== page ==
“Pushes the boundaries of colonial studies. . . . Scholars of all levels, from undergraduates to advanced professionals, should consult this volume in pursuit of excellent examples of biocultural and theory-driven explorations of bioarchaeology.”—Antiquity
“Provides a nuanced, empirical examination of the effects of colonialism on the bodies of the colonized . . . and builds on and adds diversity to earlier studies that focused on contact between Europeans and Indigenous Americans.”—Choice
“Illustrate[s] the historical depth of situations in which people encountered, resisted, adapted to, and changed each other.”—Journal of Anthropological Research
“An excellent and diverse range of studies that provide a fine representation of the current state of affairs and a solid foundation for future research.”—Cambridge Archaeological Journal
“A diverse, well written collection of essays that use multiple lines of evidence to explore contact and colonialism from regions around the globe. . . . Does an excellent job of highlighting wide-ranging research and its large scale comparative possibilities.”—Southeastern Archaeology
“With clear, concise writing and a strong grasp of the material, the editors integrate a call for contextual work with the benefits of applying contemporary theoretical thought. . . . Contribute[s] not only to our understanding of these significant cultural shifts, but do[es] so by integrating bioarchaeology, or skeletal approaches, with different data sets from archaeology, history, and demography.”—American Journal of Human Biology
"Breaks new ground regarding how to think about colonial encounters in innovative ways that pay attention to a wide range of issues from health and demography to identity formations and adaptation."—Debra L. Martin, coeditor of The Bioarchaeology of Violence
"Amply demonstrates the breadth and variability of the impact of colonialism."—Ken Nystrom, State University of New York at New Paltz
European expansion into the New World fundamentally altered Indigenous populations. The collision between East and West led to the most recent human adaptive transition that spread around the world. Paradoxically, these are some of the least scientifically understood processes of the human past. Representing a new generation of contact and colonialism studies, this volume expands on the traditional focus on the health of conquered peoples by considering how extraordinary biological and cultural transformations were incorporated into the human body and reflected in behavior, identity, and adaptation.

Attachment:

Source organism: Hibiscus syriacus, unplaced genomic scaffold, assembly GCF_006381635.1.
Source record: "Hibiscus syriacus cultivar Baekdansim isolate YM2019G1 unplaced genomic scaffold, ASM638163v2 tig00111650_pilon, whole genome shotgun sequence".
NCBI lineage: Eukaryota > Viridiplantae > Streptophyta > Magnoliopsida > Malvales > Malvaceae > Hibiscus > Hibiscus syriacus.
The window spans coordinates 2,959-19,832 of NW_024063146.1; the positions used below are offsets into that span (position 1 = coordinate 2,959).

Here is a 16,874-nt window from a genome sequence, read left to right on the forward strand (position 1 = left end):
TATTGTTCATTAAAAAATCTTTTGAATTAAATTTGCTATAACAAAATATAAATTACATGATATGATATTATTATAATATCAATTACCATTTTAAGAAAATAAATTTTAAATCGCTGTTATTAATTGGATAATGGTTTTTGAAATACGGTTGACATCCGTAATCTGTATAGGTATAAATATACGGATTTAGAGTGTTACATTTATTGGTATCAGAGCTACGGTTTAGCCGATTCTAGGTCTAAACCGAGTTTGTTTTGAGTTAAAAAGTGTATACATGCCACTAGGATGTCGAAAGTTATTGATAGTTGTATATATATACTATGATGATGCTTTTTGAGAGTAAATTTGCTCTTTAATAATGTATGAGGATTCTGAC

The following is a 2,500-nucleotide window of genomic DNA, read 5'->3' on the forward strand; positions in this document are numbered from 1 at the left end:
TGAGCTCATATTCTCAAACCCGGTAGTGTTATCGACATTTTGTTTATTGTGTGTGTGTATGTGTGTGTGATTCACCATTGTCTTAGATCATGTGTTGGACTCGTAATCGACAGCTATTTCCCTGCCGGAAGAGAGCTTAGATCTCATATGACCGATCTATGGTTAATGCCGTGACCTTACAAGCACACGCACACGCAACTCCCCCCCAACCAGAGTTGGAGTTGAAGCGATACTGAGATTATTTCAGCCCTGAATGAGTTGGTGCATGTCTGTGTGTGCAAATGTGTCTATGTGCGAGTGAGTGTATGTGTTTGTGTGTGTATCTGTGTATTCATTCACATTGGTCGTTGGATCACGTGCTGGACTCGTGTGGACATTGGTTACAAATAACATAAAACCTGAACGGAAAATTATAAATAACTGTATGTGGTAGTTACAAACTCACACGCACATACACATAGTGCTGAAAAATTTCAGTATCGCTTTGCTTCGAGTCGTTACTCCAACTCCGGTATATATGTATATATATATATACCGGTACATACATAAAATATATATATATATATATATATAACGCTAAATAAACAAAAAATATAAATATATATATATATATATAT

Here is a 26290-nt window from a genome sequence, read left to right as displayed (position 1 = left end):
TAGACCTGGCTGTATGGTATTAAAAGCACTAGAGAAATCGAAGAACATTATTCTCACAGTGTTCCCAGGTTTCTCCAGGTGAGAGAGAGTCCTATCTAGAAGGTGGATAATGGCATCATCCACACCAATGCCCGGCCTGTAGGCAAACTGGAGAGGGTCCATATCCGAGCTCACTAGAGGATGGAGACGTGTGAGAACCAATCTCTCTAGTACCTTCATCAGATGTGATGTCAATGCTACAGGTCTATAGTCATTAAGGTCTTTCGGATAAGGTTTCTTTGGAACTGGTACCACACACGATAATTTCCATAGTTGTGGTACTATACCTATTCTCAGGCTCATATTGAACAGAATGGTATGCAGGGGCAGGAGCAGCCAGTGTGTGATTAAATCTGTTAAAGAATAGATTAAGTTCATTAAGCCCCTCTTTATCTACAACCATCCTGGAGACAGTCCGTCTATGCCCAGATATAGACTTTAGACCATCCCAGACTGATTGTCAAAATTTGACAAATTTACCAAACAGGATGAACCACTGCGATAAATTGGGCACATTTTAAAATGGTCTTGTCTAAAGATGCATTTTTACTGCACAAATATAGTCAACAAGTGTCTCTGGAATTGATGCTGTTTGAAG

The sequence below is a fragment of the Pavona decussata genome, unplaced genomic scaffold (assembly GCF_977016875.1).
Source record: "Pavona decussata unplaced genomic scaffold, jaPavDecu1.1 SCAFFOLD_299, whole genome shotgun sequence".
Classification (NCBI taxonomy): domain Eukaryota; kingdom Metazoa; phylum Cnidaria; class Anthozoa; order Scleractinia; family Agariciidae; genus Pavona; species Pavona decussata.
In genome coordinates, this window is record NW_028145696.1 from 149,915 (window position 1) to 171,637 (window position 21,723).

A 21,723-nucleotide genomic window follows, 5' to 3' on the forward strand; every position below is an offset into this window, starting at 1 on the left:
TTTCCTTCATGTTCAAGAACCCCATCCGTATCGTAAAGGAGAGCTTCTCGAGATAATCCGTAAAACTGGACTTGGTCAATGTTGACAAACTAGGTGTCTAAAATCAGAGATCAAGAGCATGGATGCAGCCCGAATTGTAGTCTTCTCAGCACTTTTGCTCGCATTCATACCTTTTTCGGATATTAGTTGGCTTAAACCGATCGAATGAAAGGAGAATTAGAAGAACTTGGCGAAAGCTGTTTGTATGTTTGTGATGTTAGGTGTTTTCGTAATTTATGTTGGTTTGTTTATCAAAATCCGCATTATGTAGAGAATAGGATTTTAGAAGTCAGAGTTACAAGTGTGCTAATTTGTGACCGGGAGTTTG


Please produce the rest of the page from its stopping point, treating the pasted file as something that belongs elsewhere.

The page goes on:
By examining changes in diet, mortuary practices, and diseases, these globally diverse case studies demonstrate that the effects of conquest reach further than was ever thought before—to both the colonized and the colonizers. People on all sides of colonial contact became entangled in cultural and biological transformations of social identities, foodways, social structures, and gene pools at points of contact and beyond. Contributors to this volume illustrate previously unknown and variable effects of colonialism by analyzing skeletal remains and burial patterns from never-before-studied regions in the Americas to the Middle East, Africa, and Europe. The result is the first step toward a new synthesis of archaeology and bioarchaeology.
Melissa S. Murphy, associate professor of anthropology at the University of Wyoming, is coeditor of Enduring Conquests: Rethinking the Archaeology of Resistance to Spanish Colonialism in the Americas. Haagen D. Klaus, associate professor of anthropology at George Mason University, is coeditor of Ritual Violence in the Ancient Andes: Reconstructing Sacrifice on the North Coast of Peru.
Contributors: Rosabella Alvarez-Calderón | Elliot H. Blair | Maria Fernanda Boza | Michele R. Buzon | Romina Casali | Mark N. Cohen | Danielle N. Cook | Marie Elaine Danforth | J. Lynn Funkhouser | Catherine Gaither | Pamela García Laborde| Ricardo A. Guichón | Rocio Guichón Fernández | Heather Guzik | Amanda R. Harvey | Barbara T. Hester | Dale L. Hutchinson | Kristina Killgrove | Haagen D. Klaus | Clark Spencer Larsen | Alan G. Morris | Melissa S. Murphy | Alejandra Ortiz | Megan A. Perry | Emily S. Renschler | Isabelle Ribot | Melisa A. Salerno | Matthew C. Sanger | Paul W. Sciulli | Stuart Tyson Smith | Christopher M. Stojanowski | David Hurst Thomas | Victor D. Thompson | Vera Tiesler | Jason Toohey | Lauren A. Winkler | Pilar Zabala
A volume in the series Bioarchaeological Interpretations of the Human Past: Local, Regional, and Global Perspectives, edited by Clark Spencer Larsen
Provides a nuanced, empirical examination of the effects of colonialism on the bodies of the colonized. . . . and builds on and adds diversity to earlier studies that focused on contact between Europeans and Indigenous Americans.
Pushes the boundaries of colonial studies. . . . Scholars of all levels, from undergraduates to advanced professionals, should consult this volume in pursuit of excellent examples of biocultural and theory-driven explorations of bioarchaeology.